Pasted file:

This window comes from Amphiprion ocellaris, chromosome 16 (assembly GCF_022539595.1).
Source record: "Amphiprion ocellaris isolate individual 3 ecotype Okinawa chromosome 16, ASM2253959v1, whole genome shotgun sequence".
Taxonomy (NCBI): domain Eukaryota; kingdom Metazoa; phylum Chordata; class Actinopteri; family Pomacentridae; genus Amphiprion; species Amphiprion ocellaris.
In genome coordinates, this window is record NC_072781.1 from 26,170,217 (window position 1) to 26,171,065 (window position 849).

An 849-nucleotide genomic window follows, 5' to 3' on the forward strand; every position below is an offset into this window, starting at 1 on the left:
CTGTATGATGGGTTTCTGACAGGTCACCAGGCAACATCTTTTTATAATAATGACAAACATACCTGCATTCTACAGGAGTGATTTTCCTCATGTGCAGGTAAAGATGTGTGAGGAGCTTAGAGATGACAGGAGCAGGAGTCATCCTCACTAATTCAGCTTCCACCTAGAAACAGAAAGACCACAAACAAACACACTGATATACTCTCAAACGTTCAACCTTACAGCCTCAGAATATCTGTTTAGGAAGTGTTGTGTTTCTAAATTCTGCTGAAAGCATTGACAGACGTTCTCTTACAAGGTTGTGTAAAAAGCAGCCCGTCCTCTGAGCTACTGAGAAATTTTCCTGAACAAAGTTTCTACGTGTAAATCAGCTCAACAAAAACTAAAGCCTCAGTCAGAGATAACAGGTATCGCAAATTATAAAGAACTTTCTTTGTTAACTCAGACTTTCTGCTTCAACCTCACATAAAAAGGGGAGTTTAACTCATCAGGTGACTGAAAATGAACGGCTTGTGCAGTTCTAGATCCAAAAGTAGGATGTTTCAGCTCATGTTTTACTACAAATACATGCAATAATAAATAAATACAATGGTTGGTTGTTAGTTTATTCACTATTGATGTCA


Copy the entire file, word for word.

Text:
This window comes from Amphiprion ocellaris, chromosome 16 (assembly GCF_022539595.1).
Source record: "Amphiprion ocellaris isolate individual 3 ecotype Okinawa chromosome 16, ASM2253959v1, whole genome shotgun sequence".
Taxonomy (NCBI): domain Eukaryota; kingdom Metazoa; phylum Chordata; class Actinopteri; family Pomacentridae; genus Amphiprion; species Amphiprion ocellaris.
In genome coordinates, this window is record NC_072781.1 from 26,170,217 (window position 1) to 26,171,065 (window position 849).

An 849-nucleotide genomic window follows, 5' to 3' on the forward strand; every position below is an offset into this window, starting at 1 on the left:
CTGTATGATGGGTTTCTGACAGGTCACCAGGCAACATCTTTTTATAATAATGACAAACATACCTGCATTCTACAGGAGTGATTTTCCTCATGTGCAGGTAAAGATGTGTGAGGAGCTTAGAGATGACAGGAGCAGGAGTCATCCTCACTAATTCAGCTTCCACCTAGAAACAGAAAGACCACAAACAAACACACTGATATACTCTCAAACGTTCAACCTTACAGCCTCAGAATATCTGTTTAGGAAGTGTTGTGTTTCTAAATTCTGCTGAAAGCATTGACAGACGTTCTCTTACAAGGTTGTGTAAAAAGCAGCCCGTCCTCTGAGCTACTGAGAAATTTTCCTGAACAAAGTTTCTACGTGTAAATCAGCTCAACAAAAACTAAAGCCTCAGTCAGAGATAACAGGTATCGCAAATTATAAAGAACTTTCTTTGTTAACTCAGACTTTCTGCTTCAACCTCACATAAAAAGGGGAGTTTAACTCATCAGGTGACTGAAAATGAACGGCTTGTGCAGTTCTAGATCCAAAAGTAGGATGTTTCAGCTCATGTTTTACTACAAATACATGCAATAATAAATAAATACAATGGTTGGTTGTTAGTTTATTCACTATTGATGTCA